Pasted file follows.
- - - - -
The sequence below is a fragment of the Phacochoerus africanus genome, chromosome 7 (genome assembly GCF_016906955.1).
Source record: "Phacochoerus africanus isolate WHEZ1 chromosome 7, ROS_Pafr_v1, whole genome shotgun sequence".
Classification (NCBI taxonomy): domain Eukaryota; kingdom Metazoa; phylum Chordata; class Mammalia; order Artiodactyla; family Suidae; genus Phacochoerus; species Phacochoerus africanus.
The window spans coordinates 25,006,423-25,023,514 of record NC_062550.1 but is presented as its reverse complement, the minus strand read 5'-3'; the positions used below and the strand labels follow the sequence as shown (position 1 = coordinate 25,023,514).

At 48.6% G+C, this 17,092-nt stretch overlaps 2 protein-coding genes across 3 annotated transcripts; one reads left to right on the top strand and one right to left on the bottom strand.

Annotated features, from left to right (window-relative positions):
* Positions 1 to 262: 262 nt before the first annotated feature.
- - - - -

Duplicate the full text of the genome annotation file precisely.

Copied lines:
The sequence below is a fragment of the Phacochoerus africanus genome, chromosome 7 (genome assembly GCF_016906955.1).
Source record: "Phacochoerus africanus isolate WHEZ1 chromosome 7, ROS_Pafr_v1, whole genome shotgun sequence".
Classification (NCBI taxonomy): domain Eukaryota; kingdom Metazoa; phylum Chordata; class Mammalia; order Artiodactyla; family Suidae; genus Phacochoerus; species Phacochoerus africanus.
The window spans coordinates 25,006,423-25,023,514 of record NC_062550.1 but is presented as its reverse complement, the minus strand read 5'-3'; the positions used below and the strand labels follow the sequence as shown (position 1 = coordinate 25,023,514).

At 48.6% G+C, this 17,092-nt stretch overlaps 2 protein-coding genes across 3 annotated transcripts; one reads left to right on the top strand and one right to left on the bottom strand.

Annotated features, from left to right (window-relative positions):
* Positions 1 to 262: 262 nt before the first annotated feature.